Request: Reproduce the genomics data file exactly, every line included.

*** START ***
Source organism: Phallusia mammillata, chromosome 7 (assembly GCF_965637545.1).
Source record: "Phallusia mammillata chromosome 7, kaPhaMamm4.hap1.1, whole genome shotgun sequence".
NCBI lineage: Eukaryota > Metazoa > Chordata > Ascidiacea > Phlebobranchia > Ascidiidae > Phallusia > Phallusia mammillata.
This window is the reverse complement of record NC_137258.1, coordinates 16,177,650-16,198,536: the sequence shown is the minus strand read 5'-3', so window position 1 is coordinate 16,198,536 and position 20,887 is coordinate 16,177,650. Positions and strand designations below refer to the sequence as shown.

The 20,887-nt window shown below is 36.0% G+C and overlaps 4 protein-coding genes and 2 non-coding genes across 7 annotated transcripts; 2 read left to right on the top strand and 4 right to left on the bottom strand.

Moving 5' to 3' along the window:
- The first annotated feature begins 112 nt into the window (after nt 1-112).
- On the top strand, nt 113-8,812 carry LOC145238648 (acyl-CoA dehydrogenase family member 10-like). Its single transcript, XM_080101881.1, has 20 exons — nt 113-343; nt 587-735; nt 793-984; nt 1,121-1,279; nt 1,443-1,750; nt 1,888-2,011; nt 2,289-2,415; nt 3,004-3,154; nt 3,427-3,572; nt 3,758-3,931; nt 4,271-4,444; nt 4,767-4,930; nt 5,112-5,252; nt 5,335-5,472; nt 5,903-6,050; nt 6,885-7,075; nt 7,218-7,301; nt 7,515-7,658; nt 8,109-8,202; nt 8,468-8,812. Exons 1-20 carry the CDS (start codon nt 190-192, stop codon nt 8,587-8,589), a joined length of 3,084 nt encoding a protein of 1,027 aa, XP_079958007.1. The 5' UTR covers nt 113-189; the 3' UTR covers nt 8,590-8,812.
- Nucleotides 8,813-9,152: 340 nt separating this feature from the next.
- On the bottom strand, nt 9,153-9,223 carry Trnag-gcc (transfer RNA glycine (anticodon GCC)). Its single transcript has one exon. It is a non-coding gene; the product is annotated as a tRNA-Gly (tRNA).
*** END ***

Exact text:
Source organism: Phallusia mammillata, chromosome 7 (assembly GCF_965637545.1).
Source record: "Phallusia mammillata chromosome 7, kaPhaMamm4.hap1.1, whole genome shotgun sequence".
NCBI lineage: Eukaryota > Metazoa > Chordata > Ascidiacea > Phlebobranchia > Ascidiidae > Phallusia > Phallusia mammillata.
This window is the reverse complement of record NC_137258.1, coordinates 16,177,650-16,198,536: the sequence shown is the minus strand read 5'-3', so window position 1 is coordinate 16,198,536 and position 20,887 is coordinate 16,177,650. Positions and strand designations below refer to the sequence as shown.

The 20,887-nt window shown below is 36.0% G+C and overlaps 4 protein-coding genes and 2 non-coding genes across 7 annotated transcripts; 2 read left to right on the top strand and 4 right to left on the bottom strand.

Moving 5' to 3' along the window:
- The first annotated feature begins 112 nt into the window (after nt 1-112).
- On the top strand, nt 113-8,812 carry LOC145238648 (acyl-CoA dehydrogenase family member 10-like). Its single transcript, XM_080101881.1, has 20 exons — nt 113-343; nt 587-735; nt 793-984; nt 1,121-1,279; nt 1,443-1,750; nt 1,888-2,011; nt 2,289-2,415; nt 3,004-3,154; nt 3,427-3,572; nt 3,758-3,931; nt 4,271-4,444; nt 4,767-4,930; nt 5,112-5,252; nt 5,335-5,472; nt 5,903-6,050; nt 6,885-7,075; nt 7,218-7,301; nt 7,515-7,658; nt 8,109-8,202; nt 8,468-8,812. Exons 1-20 carry the CDS (start codon nt 190-192, stop codon nt 8,587-8,589), a joined length of 3,084 nt encoding a protein of 1,027 aa, XP_079958007.1. The 5' UTR covers nt 113-189; the 3' UTR covers nt 8,590-8,812.
- Nucleotides 8,813-9,152: 340 nt separating this feature from the next.
- On the bottom strand, nt 9,153-9,223 carry Trnag-gcc (transfer RNA glycine (anticodon GCC)). Its single transcript has one exon. It is a non-coding gene; the product is annotated as a tRNA-Gly (tRNA).